How cloud storage became a target for hackers – and what can be done about it

How cloud storage became a target for hackers – and what can be done about it
David Midgley is Head of Operations at Total Processing. Prior to this, he spent nine years working for HSBC from 2004 and also spent two and a half years at Axcess Merchant Services before taking up his current role at Total Processing in February 2016.


With the recent revelations that Yahoo! experienced a hack in 2014 where the accounts of around 500 million users were compromised, it brings back into focus the importance of businesses ensuring their customers’ data is always protected.

More and more businesses are now using the cloud to store their data. As with all new technologies though, hackers will look to exploit any security vulnerabilities they can find. While it is not yet clear whether the attack on Yahoo! was on a cloud-based system or was due to vulnerabilities present in a third-party application on the Yahoo! website, other high profile attacks have taken place against cloud storage systems in recent years.

In this article, David Midgley, head of operations at Total Processing, examines what has made cloud storage vulnerable to attack and how to make cloud storage more secure going forward.

Consumers are now increasingly comfortable making online financial transactions – I’d even argue that consumers have now come to expect the ease and convenience of making financial transactions in this way. More and more businesses have entered the eCommerce marketplace in order to keep pace with their rivals or seize upon the opportunities that eCommerce presents. However, the public should be wary of handing over their financial details so easily.

Businesses have increasingly begun to embrace cloud storage options in recent years to store their data; among other reasons, cloud storage solutions have meant they no longer need to incur the numerous costs associated with storing all their information in physical data centres. However, some businesses don’t seem to understand the potential hazards of using such a method for storing customer data.

While the cloud has opened up new frontiers, it’s also opened up a whole new world of security issues, as hackers now have another way to try and access people’s personal and financial information. Therefore, it is vitally important that businesses processing and storing customer information do their utmost to ensure it is secure and safe from those with sinister motives.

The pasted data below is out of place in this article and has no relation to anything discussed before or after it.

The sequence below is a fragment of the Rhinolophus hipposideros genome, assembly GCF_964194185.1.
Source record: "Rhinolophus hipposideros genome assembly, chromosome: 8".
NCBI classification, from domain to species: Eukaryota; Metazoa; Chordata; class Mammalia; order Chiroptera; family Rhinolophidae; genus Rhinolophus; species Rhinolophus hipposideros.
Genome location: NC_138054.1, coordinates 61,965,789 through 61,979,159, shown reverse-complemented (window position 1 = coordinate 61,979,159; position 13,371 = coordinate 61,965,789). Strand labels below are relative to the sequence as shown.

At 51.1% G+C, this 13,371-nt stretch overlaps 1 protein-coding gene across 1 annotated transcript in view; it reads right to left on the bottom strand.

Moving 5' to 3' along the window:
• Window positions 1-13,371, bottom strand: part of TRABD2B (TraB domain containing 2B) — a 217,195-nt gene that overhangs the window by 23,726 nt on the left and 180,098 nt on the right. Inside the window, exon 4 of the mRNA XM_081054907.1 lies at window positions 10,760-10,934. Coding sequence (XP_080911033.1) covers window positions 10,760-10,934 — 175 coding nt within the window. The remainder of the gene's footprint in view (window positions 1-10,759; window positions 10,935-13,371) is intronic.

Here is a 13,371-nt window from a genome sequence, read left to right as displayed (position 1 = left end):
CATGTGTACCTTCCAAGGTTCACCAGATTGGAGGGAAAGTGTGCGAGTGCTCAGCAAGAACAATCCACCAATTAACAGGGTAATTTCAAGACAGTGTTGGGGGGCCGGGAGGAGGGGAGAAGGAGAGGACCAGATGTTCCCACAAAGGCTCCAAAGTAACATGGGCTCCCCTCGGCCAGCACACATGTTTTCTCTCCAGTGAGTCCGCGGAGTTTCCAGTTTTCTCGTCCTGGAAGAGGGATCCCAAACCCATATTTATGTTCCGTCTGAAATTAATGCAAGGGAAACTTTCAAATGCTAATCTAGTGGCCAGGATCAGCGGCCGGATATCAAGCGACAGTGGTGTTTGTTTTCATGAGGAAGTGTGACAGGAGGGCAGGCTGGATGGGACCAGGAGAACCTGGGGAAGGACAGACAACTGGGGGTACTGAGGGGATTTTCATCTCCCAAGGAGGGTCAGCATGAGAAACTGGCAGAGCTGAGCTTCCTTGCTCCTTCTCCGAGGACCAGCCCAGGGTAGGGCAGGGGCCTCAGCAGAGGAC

This unfortunately is not always the case though. The last two years in particular have seen a number of high profile attacks against cloud storage systems being highlighted. For instance, the attack on Apple’s iCloud platform that resulted in the release of the personal photographs of many high profile figures was a big talking point in the summer of 2014. On that occasion, as with the recent attack on Yahoo!, the hacker was able to access highly sensitive and confidential information following a single hack.

As someone who works in the fintech sector, where we are processing large amounts of financial data on a daily basis, I find this very worrying particularly given more and more people now make online transactions due to the proliferation of eCommerce as part of our everyday lives.

It may be unfair though to only shine the spotlight on cloud storage solutions, as hackers will attack wherever they can find a weak spot in a company’s security. This certainly appears to be the case with the attack on Yahoo!, as there is still uncertainty as to whether the hackers gained access via cloud storage or by exploiting a vulnerability they had found in a third-party application that had access to the website. It may simply be that the high profile attack on Apple put the spotlight onto cloud storage systems in my mind, and this has been reaffirmed by the scale of the attack on Yahoo! that has come to light in the last month. Either way, I think it will mean that attention will now start to increasingly focus on cloud storage in the minds of hackers.

Given these most recent revelations, I’m sure we can all agree that online security needs to be a top priority. It really is not difficult either – common sense practices will go a long way to keep your business and the information you’re holding secure. Keep all your security software up to date and implement two-factor authentication. Even keeping the security settings on your email systems rigid will do a lot to keep you protected from external threats. in hearing industry leaders discuss subjects like this and sharing their Cyber Security & Cloud use-cases? Attend the Cyber Security & Cloud Expo World Series events with upcoming shows in Silicon Valley, London and Amsterdam to learn more.


View Comments
Leave a comment

Leave a Reply

Your email address will not be published. Required fields are marked *